Spanish swimmer slams Tokyo Olympic officials for forcing her to choose between breastfed son and competing

Picture: Instagram
Picture: Instagram 

The captain of Spain's synchronised swimming team has slammed the organisers of the Tokyo Olympics after being forced to leave her infant son at home to compete. 

Ona Carbonell claims COVID-19 restrictions have forced a ban on children at the Athlete's Village. Despite still breastfeeding her 11-month-old son Kai, she has had to leave him behind in Spain in order to take part. 

The 31-year-old took to Instagram to update fans, explaining she initially believed Kai may have been able to travel with her

"Despite the appearance of some news suggesting the possibility that we athletes could travel to the Tokyo Olympic Games accompanied by our infants or young children, we have been informed by the organising entities of some extremely drastic measures that make this option impossible for me," Carbonell wrote.

"After receiving countless expressions of support and encouragement to go to Tokyo with Kai, I wanted to express my disappointment and disillusionment that I will finally have to travel without him."

Continuing to say that current restrictions, which she called necessary measures, made it 'practically impossible' to be both an elite athlete and a mum.

Tokyo will be the silver and bronze medal winner's third Olympics, but her first as a mum. Despite she and Spanish Olympic Committee petitioning Tokyo officials to allow Kai to stay with her, they were unsuccessful, with officials saying the guidelines had been set by the Japanese government.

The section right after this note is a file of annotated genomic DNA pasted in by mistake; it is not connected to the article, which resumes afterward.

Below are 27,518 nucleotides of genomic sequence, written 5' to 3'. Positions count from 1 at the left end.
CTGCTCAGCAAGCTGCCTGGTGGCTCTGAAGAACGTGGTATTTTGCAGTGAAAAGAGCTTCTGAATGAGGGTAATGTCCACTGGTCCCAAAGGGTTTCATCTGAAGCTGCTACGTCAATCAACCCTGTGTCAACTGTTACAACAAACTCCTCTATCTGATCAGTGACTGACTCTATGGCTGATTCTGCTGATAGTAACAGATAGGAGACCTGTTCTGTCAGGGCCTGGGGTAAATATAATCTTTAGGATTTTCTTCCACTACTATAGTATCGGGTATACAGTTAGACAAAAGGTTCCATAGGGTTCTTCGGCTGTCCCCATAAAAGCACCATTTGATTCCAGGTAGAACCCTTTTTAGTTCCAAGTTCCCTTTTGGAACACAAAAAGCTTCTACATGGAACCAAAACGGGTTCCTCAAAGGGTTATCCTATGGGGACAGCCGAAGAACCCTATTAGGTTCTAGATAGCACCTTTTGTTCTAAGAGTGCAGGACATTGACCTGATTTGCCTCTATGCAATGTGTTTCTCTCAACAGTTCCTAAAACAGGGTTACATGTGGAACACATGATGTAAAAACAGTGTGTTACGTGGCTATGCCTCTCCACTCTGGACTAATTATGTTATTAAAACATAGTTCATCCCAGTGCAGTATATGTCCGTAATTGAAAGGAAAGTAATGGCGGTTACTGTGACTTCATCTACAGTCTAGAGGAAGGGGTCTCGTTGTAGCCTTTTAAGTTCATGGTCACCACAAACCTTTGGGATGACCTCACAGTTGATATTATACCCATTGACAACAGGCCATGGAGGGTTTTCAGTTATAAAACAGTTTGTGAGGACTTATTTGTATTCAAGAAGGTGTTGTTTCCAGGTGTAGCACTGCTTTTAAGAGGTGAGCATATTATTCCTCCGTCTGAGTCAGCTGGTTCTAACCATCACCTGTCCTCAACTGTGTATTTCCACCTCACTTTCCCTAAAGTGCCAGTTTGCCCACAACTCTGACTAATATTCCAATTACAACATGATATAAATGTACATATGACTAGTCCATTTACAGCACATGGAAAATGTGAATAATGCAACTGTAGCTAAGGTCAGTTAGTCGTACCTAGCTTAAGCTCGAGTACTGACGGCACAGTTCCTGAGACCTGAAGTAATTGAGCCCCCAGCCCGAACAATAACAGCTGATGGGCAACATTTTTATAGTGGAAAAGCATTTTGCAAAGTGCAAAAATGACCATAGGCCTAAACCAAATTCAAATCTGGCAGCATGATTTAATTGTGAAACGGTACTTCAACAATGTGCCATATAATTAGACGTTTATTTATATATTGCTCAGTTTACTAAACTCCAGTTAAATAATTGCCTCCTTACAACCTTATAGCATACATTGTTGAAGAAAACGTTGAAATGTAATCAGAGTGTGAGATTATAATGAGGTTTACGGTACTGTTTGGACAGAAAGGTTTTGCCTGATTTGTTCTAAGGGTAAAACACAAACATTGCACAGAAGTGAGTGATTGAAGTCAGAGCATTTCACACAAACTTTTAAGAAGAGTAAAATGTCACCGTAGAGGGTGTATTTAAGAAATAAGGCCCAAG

​The only option offered to her for Kai to attend, she explained in an accompanying Instagram video, would be for he and her partner Pablo to stay in a hotel outside the village and for her to go to them to breastfeed. However this had the potential to breach COVID-19 protocol. 


​"I finally had to make a very tough decision with my team ... with my coach ... and with my family, because the conditions set by the government of Japan are incompatible with performing in an Olympic Games,' she explained.

"I hope that all these athletes who are going through the same thing as me help to publicise this situation and normalise something that should be, but obviously is not."

Tokyo earlier this month enacted a state of emergency due to rising COVID-19 infections, which will last until at least August 22. Tough conditions are in place for the games, including no spectators and no international fans at events.

To date, it's understood 82 people associated with the games, including athletes and support personnel, have tested positive to the virus. The games officially open tomorrow, however events have already begun taking place.